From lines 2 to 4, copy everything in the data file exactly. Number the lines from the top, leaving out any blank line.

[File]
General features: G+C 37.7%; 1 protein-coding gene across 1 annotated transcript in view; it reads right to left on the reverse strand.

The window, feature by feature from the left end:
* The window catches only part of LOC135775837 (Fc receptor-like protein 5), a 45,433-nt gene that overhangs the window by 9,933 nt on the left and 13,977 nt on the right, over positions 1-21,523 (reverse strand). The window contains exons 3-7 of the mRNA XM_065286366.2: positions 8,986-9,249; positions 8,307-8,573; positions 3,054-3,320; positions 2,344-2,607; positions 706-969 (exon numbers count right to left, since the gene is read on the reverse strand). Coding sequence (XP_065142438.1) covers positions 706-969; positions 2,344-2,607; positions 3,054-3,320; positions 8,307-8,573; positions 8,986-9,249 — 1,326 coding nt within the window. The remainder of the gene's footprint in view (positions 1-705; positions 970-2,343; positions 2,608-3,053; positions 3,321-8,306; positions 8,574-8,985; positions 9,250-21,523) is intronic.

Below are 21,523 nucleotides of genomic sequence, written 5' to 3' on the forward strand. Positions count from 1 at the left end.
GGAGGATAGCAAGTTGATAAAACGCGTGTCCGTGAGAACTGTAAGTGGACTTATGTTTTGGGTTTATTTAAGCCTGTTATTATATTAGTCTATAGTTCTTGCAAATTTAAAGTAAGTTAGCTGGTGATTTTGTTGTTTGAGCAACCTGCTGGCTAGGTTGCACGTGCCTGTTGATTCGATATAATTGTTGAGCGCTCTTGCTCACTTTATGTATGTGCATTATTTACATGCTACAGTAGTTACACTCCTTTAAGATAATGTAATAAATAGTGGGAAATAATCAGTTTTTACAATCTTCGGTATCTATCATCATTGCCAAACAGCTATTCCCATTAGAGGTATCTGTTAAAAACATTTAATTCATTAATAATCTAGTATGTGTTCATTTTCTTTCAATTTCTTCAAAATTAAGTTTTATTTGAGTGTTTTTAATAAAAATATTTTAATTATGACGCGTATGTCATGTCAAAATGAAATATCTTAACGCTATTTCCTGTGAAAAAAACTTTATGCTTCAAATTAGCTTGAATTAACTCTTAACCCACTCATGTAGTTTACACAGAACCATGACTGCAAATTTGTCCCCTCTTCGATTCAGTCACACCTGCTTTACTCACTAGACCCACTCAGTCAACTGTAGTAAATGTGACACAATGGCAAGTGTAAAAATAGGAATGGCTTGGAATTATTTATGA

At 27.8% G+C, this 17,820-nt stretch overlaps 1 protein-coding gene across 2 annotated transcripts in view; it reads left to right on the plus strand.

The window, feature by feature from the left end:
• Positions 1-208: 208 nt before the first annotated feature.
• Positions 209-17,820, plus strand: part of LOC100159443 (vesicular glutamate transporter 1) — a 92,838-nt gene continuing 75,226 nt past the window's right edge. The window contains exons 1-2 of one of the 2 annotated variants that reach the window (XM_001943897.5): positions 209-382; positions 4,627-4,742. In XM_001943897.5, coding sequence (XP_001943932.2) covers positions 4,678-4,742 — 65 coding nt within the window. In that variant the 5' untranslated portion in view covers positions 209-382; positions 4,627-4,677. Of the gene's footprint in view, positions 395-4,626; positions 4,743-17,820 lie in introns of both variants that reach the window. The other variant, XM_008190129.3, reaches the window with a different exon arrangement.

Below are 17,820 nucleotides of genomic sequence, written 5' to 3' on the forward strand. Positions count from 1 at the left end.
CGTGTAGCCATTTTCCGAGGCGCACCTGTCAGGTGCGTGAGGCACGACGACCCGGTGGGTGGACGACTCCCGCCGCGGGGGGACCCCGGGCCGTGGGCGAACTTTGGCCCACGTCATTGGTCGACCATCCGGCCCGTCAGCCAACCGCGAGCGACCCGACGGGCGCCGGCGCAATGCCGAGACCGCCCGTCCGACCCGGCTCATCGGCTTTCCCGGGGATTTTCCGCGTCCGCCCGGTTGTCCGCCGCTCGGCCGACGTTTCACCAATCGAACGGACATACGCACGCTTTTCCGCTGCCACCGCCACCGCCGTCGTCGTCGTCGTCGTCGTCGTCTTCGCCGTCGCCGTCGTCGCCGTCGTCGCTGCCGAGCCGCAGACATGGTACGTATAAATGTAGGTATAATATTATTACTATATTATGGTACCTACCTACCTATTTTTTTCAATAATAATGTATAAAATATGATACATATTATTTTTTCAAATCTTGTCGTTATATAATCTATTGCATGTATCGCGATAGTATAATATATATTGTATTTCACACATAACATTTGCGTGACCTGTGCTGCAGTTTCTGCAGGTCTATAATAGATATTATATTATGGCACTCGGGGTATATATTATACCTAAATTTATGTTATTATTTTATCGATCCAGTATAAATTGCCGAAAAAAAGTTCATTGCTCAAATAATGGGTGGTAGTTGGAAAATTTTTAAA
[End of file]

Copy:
The window, feature by feature from the left end:
* The window catches only part of LOC135775837 (Fc receptor-like protein 5), a 45,433-nt gene that overhangs the window by 9,933 nt on the left and 13,977 nt on the right, over positions 1-21,523 (reverse strand). The window contains exons 3-7 of the mRNA XM_065286366.2: positions 8,986-9,249; positions 8,307-8,573; positions 3,054-3,320; positions 2,344-2,607; positions 706-969 (exon numbers count right to left, since the gene is read on the reverse strand). Coding sequence (XP_065142438.1) covers positions 706-969; positions 2,344-2,607; positions 3,054-3,320; positions 8,307-8,573; positions 8,986-9,249 — 1,326 coding nt within the window. The remainder of the gene's footprint in view (positions 1-705; positions 970-2,343; positions 2,608-3,053; positions 3,321-8,306; positions 8,574-8,985; positions 9,250-21,523) is intronic.

Below are 21,523 nucleotides of genomic sequence, written 5' to 3' on the forward strand. Positions count from 1 at the left end.